Photo by coda.allegra

Irish Wolfhound - Breed Profile:

Origin: Ireland
Colors: Usually grey
Size: Extra large
Type of Owner: Novice
Exercise: Moderate
Grooming: Regular
Trainability: Easy to train
Combativeness: Friendly with other dogs
Dominance: Moderate
Noise: Not a barker

Physical characteristics

The Irish Wolfhound is an extra large dog with a remarkable appearance. Although gracefully built, this breed is very muscular and strong. The body type somewhat resembles the Greyhound, slightly longer than tall. The chest is very deep and wide. The head is long but not too broad. The muzzle is moderately pointed. The small ears are carried back against the head when the dog is relaxed, and part-way erect when the dog is excited. The long neck is strong and well-arched. The long tail is slightly curved. The feet are round, with well-arched toes. The gait is full of elegance and grace.
Irish Wolfhounds weigh 90 to 150 pounds. The height is 28 to 35 inches. It's one of the tallest dog breeds in the world.


Gentle giants, Irish Wolfhounds are sometimes calm and dignified, sometimes playful and silly, but always easy-going and reliable. Loving, patient, generous, friendly, thoughtful and extremely intelligent. If this dog was a human, it would be everyone's best friend. Excellent with children, although the kid should be somewhat considerate because of the dog's great size - this is to avoid accidental injury. Irish Wolfhounds are very loyal members of the family. They are very eager to please and easy to train. This breed responds best to a loving but firm, consistent hand. Usually gets along well with other pets if raised with them from puppyhood. An early socialization is necessary to encourage the outgoing attitude.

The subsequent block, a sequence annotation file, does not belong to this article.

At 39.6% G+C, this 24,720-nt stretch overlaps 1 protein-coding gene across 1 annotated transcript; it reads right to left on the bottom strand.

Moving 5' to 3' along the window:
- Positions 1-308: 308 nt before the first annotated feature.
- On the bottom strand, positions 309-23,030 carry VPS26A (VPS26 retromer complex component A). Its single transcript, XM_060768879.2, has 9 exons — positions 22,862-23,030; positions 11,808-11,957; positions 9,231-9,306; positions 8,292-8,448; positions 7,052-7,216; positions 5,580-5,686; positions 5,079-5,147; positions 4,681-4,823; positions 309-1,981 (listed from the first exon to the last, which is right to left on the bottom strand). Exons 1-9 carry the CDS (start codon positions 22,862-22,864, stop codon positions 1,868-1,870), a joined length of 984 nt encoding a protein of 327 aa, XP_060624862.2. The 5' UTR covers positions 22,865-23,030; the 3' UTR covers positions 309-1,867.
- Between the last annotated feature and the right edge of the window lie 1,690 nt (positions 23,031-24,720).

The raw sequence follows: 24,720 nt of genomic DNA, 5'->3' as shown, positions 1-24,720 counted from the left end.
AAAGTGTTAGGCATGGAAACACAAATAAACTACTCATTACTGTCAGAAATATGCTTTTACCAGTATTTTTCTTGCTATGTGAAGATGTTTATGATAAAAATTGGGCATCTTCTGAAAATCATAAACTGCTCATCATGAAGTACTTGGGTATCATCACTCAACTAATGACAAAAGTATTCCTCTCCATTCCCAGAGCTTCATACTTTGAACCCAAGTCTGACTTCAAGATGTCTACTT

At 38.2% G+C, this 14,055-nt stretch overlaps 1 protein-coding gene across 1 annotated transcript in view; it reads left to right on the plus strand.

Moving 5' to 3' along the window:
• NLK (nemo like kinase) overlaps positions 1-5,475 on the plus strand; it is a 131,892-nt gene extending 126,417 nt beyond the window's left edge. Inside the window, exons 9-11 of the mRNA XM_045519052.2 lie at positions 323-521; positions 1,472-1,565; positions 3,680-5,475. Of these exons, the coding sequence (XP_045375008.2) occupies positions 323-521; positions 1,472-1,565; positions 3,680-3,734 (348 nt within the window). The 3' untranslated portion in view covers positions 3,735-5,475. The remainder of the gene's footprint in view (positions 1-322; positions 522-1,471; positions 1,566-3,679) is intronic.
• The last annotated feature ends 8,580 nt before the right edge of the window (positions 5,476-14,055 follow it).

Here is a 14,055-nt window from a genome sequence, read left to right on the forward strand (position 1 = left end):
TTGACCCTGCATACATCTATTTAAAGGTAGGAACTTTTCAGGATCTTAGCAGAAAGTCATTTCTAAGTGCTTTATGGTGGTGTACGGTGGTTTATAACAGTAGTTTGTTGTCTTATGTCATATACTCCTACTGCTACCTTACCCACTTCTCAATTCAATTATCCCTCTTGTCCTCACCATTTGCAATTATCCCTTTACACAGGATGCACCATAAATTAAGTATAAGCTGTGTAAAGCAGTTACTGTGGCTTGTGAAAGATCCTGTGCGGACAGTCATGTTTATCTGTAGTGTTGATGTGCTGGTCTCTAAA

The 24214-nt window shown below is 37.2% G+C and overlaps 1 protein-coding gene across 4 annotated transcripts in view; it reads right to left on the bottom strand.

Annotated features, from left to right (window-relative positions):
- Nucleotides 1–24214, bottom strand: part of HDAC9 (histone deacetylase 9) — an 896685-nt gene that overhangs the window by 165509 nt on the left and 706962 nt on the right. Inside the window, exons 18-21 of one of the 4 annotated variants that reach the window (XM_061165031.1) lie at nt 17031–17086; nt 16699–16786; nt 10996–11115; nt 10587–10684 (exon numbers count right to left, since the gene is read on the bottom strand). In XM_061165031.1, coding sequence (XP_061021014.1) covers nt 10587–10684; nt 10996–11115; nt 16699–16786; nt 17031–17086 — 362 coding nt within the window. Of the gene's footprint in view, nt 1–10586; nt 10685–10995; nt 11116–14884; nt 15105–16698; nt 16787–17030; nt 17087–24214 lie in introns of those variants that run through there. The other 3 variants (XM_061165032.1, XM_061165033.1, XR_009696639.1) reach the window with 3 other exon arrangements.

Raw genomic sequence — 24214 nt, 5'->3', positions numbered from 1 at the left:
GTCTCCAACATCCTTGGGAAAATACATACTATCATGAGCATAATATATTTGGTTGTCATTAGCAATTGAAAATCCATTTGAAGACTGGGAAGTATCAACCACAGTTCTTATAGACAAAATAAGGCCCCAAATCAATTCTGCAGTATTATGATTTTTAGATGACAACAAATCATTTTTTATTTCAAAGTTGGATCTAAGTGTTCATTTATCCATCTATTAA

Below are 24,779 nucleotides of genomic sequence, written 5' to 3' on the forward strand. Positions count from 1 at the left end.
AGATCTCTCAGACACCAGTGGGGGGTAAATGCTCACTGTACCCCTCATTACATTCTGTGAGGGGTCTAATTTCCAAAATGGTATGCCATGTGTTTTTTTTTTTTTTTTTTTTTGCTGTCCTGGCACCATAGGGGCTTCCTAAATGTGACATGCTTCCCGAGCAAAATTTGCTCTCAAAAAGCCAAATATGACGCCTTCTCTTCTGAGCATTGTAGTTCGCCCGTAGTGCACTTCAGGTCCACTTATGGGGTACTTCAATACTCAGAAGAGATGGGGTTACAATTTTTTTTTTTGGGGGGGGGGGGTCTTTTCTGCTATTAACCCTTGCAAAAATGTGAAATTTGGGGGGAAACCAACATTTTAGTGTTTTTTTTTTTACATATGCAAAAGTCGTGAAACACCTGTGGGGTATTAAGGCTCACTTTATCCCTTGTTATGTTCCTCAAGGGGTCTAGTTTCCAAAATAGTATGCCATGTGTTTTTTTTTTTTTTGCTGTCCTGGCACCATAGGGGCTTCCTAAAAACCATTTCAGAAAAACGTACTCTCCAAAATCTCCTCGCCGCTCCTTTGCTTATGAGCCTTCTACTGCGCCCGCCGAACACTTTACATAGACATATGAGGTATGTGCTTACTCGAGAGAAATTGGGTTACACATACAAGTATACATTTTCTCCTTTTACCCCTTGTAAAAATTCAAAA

A suburban or country home is best for this breed. The Irish Wolfhound needs regular exercise to stay fit, whether the dog seems to want it or not. A daily one-hour walk/trot with twice weekly gallops inside a safe enclosed area are necessary for proper development. This is, in fact, approximately the same amount of exercise any small dog would need. The Irish Wolfhound likes to chase, tackle, and pounce on anything that moves rapidly, so it's better to keep the dog on leash during the walks.

Coat and grooming

The coat is wiry, shaggy, and rough on the head, body and legs. It's longer and especially wiry over the eyes and under the jaw. The coat colours include grey, brindle, red, black, pure white or fawn, with grey being the most common. Regular thorough grooming is necessary. This breed is an average shedder.


Prone to cardiomyopathy, bone cancer, bloat, PRA, Von Willebrands, and hip dysplasia. The lifespan is very short - 6 to 8 years.

Other interesting facts

The Irish Wolfhound's name originates from its role as a wolf hunter. It has little to do with the dog's appearance. This is a very old breed with Roman records dating as far back as 391 AD. These dogs were used in wars, for guarding herds, property, and for hunting Irish elks, deer, boars, and wolves.